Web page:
Here are a few examples of cyberbullying laws in some states:

Cyberbullying Law in Texas

In Texas, there are only bullying laws and no policies. But the laws define bullying, outline the school’s scope of jurisdiction, and describe the consequences neatly. On the other hand, there are no protected groups and no reviews or updates of local policies.

 

California Cyberbullying Laws

The cyberbullying laws in California include not only the definitions and jurisdiction but also safeguards and prevention education. The state also has bullying policies.

 

Florida Cyberbullying Laws

The state of Florida had both anti-bullying laws and policies. It does not depict protected groups but apart from that, its laws check everything on the checklist mentioned above.

 

Michigan Cyberbullying Laws

Just like Florida, Michigan’s anti-bullying laws don’t mention protected groups. They also don’t have any safeguards but they do include staff training.

 

Illinois Cyberbullying Laws

Apart from the lack of staff training, Illinois’s anti-bullying laws are as good as any other state in America.

 

Cyberbullying Laws in Germany

Germany has no laws that are specific to cyberbullying. Lawsuits related to cyberbullying usually use a combination of laws in regard to blackmail, defamation, and insult to make a criminal case against the bully.

Cyberstalking, a form of cyberbullying, is a crime in Germany. In the German Criminal Code, you can find the section against stalking under § 238 StGB. Under § 187 StGB and § 241 StGB, you can find that the law clearly criminalizes defamation and online threats, both of which can be used as tactics by a cyberbully.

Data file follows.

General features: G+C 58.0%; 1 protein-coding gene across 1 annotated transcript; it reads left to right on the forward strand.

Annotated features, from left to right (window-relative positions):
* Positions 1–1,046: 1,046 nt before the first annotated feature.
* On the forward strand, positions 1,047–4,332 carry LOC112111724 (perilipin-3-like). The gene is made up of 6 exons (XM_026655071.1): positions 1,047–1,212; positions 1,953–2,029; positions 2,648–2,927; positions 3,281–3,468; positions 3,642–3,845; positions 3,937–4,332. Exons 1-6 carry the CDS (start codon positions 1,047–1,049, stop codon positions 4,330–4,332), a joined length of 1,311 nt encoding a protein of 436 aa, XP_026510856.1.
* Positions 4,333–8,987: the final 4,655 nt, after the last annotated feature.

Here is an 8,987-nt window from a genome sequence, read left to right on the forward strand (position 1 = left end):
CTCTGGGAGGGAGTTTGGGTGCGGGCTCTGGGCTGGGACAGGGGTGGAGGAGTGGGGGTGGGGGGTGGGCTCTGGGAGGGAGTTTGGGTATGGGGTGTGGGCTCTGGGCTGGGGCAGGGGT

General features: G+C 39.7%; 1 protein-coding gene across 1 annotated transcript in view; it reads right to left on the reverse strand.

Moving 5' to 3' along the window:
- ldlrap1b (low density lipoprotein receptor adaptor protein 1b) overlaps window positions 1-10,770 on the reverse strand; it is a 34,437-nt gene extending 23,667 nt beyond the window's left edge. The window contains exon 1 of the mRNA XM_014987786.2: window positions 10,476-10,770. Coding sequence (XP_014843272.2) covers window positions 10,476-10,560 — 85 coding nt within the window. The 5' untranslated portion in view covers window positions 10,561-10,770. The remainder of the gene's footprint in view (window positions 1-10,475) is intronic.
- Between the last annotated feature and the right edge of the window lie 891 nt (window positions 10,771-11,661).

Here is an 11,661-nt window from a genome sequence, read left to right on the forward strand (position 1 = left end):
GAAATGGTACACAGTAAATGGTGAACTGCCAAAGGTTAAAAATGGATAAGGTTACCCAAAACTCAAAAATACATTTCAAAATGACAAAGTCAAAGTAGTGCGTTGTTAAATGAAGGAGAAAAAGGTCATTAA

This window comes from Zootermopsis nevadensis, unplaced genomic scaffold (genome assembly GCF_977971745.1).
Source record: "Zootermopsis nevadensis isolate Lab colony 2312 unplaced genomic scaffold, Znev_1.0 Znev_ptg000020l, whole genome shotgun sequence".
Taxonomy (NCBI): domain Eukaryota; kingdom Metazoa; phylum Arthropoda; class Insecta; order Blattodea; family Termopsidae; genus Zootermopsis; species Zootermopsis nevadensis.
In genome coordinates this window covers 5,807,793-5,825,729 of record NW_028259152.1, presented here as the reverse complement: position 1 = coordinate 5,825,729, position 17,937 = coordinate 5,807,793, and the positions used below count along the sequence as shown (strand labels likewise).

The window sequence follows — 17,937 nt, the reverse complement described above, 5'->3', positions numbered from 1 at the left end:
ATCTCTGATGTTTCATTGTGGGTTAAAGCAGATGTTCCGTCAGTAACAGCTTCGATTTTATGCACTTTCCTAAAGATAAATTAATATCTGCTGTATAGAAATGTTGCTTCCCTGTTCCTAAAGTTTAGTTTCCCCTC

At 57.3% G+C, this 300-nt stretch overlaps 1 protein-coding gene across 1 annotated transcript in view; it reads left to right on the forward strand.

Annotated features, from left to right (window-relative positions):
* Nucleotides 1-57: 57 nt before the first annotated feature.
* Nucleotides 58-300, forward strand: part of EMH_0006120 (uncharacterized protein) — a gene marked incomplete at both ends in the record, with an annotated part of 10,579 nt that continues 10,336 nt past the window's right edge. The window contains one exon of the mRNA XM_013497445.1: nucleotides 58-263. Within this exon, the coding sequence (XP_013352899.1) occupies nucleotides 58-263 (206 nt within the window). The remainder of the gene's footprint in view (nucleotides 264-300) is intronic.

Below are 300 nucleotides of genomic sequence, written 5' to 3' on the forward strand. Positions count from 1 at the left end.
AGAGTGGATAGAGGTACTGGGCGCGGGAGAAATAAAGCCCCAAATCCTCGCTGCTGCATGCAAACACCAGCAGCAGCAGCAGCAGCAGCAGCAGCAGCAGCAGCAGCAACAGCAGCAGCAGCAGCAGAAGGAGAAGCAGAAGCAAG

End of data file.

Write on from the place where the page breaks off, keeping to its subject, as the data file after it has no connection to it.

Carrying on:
Other sections of the German Criminal Code, also involve laws that can be related to cyberbullying in some cases. Some examples include:

  •  Section 185: Anyone who insults, offends or otherwise injures or humiliates another person in their honor through statements or actions is liable to prosecution.
  •  Section 240: Anyone who threatens violence or other harm to another person unless the latter complies with a demand to do, tolerate or refrain from doing something is liable to prosecution.
  • Section 186 & 187: Anyone who spreads untruths about a person in forums, social networks or blogs, for example, or utters insults intended to damage the person’s reputation, is liable to prosecution.

 

How to Report Cyberbullying

When you find out that your child is being cyberbullied, there are a few actions you have to take before reporting it to authorities. It’s important that you teach these actions to your kids as well:

  • Document everything the bully has said or done
  • Block the bully
  • Do not respond to the bully or forward any of their messages around

 

Afterward, you can report the cyberbullies to different levels of authority. For example, many social media platforms have specific guidelines and codes of conduct. Cyberbullying is almost always not tolerated on these platforms and can be reported.

If cyberbullying can be counted as a criminal offense based on what we mentioned above, you can contact law enforcement. In case you’re wondering if what’s happened can be reported as a criminal offense, check out your state or country’s laws on cyberbullying.

Also, cyberbullying can be reported to your child’s school and if the school has policies, or the state/country has laws in place, your child’s school will react appropriately.

 

Conclusion

Anxiety, embarrassment, hurt feelings, and mental health issues are what cyberbullying can cause. To deal with these issues and even prevent them, it’s in children’s best interests for parents to learn about cyberbullying laws. Each country, and in America, each state has its own cyberbullying laws and parents need to know what they are based on where they live.

Mohammad

Mohammad